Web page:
Don’t go chasing waterfall, even if you’re outsourcing, and especially if you’re outsourcing V1. Build customer-driven validation into your design and development process through an incremental approach. If outsourcing software development, make a phased approach a requirement for your contractor.
This post was originally published on WeWork Labs Insider and also appears on CTO Craft. See also Thomas Fuller's take on "extreme" agile development process.
No offense to software contractors, but given the choice I usually prefer to build software with hired employees. By signing on as employees, engineers demonstrate belief in the mission and commitment to the long-term success of the company. Often I can further align their interests with the company’s through equity as well as the opportunity to “grow with the company” in responsibility.
On the other hand, I’ve been building software for over 30 years and managing software developers for 25.
If you’re a non- (or not very) technical startup founder and need to build software, your needs may be better met by a software contractor. Compared to a permanent hire, advantages of contracting out your software development include on-demand resources; minimal overhead costs (benefits, equity, etc.); and flexibility in matching the scope of your resources to your project, making it easier to adjust your “team” as your needs change.
These are advantages whether you’re managing your first software project or your tenth.
The truth is, I’ve delivered many software projects staffed partially or entirely by contractors. I’ve sourced contractors through my professional network, Upwork, regular job boards, corporate recruiting departments, Slack channel conversations — you name it. Previously I wrote about taking delivery of your V1 software from a contractor. Here I lay out how I look at the entire software contracting process, starting from the beginning. Taking delivery is the third step: first come selecting, then working with, an outsourced software contractor.
Selecting an Outsourced Software Contractor
Finding the right contractor is not always easy for me and can be downright daunting if you’ve never done it before. At a high level, here are my decision factors:
Individual vs Firm
This is decision one: hire an individual coder or work with a contracting firm. Again, what works well for me may not be best for you. With less overhead than a firm, individual contractors can often offer their services at lower cost, and you are dealing directly with the individual doing the work. I’m comfortable managing software developers, so that works well for me. But a contracting firm offers advantages over an individual that may make sense for a non-technical executive:
Experience with your kind of project
To evaluate a contractor’s experience with your kind of software project, you need a concept of what “kinds” of software there are, which may not be obvious if you’re relatively new to software development. Here’s how I break it down, again keeping it high level:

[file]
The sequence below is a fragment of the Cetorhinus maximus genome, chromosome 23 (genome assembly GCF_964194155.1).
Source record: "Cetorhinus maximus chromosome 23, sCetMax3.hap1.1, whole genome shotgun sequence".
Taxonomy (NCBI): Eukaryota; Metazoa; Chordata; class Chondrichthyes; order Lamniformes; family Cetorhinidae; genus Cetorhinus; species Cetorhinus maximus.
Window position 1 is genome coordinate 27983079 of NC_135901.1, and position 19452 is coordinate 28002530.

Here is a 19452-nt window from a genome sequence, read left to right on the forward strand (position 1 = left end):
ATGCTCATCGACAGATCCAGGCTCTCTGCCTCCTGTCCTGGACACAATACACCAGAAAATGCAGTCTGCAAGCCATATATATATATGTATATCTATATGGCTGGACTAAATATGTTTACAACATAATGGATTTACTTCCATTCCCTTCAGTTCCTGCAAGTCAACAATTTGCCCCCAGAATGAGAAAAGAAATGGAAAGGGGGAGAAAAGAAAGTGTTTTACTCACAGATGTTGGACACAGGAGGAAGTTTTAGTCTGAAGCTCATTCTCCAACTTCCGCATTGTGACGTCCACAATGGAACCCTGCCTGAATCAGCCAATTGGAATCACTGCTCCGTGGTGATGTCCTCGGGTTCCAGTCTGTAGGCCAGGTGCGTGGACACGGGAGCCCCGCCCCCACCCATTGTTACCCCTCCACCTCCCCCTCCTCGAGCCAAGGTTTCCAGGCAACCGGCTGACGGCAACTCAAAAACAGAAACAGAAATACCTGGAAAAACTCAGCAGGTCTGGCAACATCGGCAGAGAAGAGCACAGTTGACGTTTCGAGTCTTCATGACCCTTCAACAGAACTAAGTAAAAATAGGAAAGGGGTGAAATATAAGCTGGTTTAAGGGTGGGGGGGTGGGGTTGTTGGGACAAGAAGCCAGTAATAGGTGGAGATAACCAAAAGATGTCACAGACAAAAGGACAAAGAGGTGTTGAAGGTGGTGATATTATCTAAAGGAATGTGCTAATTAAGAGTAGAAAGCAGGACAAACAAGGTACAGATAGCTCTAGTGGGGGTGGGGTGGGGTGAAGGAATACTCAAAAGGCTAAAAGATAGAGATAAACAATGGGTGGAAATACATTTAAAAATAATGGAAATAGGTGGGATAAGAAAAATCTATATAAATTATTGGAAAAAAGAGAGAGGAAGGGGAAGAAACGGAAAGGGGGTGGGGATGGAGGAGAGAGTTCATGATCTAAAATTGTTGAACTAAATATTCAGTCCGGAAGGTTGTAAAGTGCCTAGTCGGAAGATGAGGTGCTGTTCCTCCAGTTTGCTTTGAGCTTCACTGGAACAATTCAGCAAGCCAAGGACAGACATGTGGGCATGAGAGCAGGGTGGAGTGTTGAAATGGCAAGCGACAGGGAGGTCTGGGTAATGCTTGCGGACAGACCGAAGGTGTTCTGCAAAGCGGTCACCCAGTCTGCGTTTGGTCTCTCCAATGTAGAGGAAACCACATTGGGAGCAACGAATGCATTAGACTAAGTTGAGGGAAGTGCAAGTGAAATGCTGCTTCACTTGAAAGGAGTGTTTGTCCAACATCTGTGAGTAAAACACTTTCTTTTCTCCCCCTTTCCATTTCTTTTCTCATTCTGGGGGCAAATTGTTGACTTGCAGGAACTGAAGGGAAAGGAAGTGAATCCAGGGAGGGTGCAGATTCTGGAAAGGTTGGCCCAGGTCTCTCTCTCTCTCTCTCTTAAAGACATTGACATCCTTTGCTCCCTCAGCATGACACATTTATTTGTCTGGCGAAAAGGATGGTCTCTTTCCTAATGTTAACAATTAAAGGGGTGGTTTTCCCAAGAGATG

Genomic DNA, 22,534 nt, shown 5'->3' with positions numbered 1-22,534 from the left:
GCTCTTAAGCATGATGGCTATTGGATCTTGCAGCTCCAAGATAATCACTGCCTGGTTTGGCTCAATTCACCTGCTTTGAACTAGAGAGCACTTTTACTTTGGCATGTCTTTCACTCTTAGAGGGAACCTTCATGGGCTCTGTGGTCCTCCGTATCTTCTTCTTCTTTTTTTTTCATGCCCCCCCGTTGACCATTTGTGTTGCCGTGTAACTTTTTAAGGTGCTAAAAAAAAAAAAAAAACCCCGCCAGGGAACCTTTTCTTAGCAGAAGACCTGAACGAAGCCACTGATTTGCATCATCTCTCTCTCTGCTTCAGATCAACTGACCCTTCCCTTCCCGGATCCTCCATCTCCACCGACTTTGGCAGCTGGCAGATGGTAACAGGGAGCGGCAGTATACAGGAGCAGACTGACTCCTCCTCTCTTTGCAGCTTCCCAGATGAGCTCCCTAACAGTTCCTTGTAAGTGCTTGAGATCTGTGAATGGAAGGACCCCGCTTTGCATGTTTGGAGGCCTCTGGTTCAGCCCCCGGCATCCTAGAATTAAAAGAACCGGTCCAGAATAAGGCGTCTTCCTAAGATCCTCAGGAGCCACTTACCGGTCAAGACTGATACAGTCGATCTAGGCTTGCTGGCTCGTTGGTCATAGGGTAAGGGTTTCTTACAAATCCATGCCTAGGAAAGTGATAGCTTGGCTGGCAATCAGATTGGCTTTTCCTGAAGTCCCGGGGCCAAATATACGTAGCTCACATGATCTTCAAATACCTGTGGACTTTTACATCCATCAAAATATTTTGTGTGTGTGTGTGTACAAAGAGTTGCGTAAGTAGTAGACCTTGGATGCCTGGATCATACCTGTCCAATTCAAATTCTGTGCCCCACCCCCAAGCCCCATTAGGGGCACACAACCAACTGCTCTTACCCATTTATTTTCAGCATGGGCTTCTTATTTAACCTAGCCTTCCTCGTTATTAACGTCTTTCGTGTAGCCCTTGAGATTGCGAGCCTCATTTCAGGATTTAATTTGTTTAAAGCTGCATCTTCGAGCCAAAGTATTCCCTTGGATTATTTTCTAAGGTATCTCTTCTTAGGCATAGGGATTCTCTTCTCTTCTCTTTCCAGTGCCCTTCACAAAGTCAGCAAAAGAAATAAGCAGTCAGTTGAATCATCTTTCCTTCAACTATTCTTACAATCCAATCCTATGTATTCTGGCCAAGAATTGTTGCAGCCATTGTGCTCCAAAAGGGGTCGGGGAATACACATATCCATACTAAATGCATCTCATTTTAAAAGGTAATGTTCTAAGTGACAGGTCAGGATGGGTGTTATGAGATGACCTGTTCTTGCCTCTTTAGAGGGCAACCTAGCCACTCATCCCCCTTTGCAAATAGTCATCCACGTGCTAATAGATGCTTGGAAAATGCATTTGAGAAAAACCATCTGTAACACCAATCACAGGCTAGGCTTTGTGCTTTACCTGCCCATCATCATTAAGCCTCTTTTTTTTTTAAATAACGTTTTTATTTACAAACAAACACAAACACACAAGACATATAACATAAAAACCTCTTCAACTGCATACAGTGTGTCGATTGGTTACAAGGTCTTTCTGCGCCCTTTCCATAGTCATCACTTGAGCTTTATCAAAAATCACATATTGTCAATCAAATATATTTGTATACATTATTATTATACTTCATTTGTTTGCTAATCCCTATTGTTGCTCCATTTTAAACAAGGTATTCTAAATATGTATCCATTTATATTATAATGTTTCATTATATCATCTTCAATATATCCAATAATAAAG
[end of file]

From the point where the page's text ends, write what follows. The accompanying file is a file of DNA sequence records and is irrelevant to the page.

Looks Good vs Works Good
These are not mutually exclusive. But the skills needed to ace a corporate website are far different from those needed to build, say, a FinTech (financial technology) service.
If your software is more like a corporate website, with primarily static content that needs to look good (e.g. "professional", "eye-catching"), you should be looking for a contractor with design expertise. Your project might benefit from a UI specialist up front.
On other end of this spectrum, when developing an app or website with complex functionality, the most important thing (and hardest to get right) is that the software works. I’m not saying looks don’t matter, but if your FinTech platform is being built a contractor whose primary experience is building beautiful websites, be prepared to receive a beautiful application with bugs, scaling issues, or other functional problems.
Look for a contractor whose experience matches where your project falls on the looks-good/works-good spectrum. If both are equally important in your project, both are equally important in (choosing) your contractor.
Consumer vs Enterprise
Serving different audiences, consumer and enterprise software are generally built with similar technologies requiring similar technical skillsets. Where they differ is in the product context that determines the requirements for the software. Here are my notes on the product context I associate with these types of software, that I look for in a contractor’s experience base:
Once again, look for a contractor with matching experience.
When I’m budgeting a software project I think about the entire software lifecycle, my version of which I list below. Whether your software contract covers all of these steps or (most likely) just some of them, you should be thinking about how all of these steps get done, by whom, and how much they will ultimately cost:
When I hire a contractor for the first time, I take one of two tacks:
I have found that references for a contractor will often share more information than references for a full-time hire. Maybe the stakes (or liability) seem lower. I try to make reference checks cordial and conversational. I’ve certainly learned things in those conversations I never would have picked up just looking at the contractor’s online profile or portfolio. A couple of tips for checking a contractor’s references:
Working With Your Contractor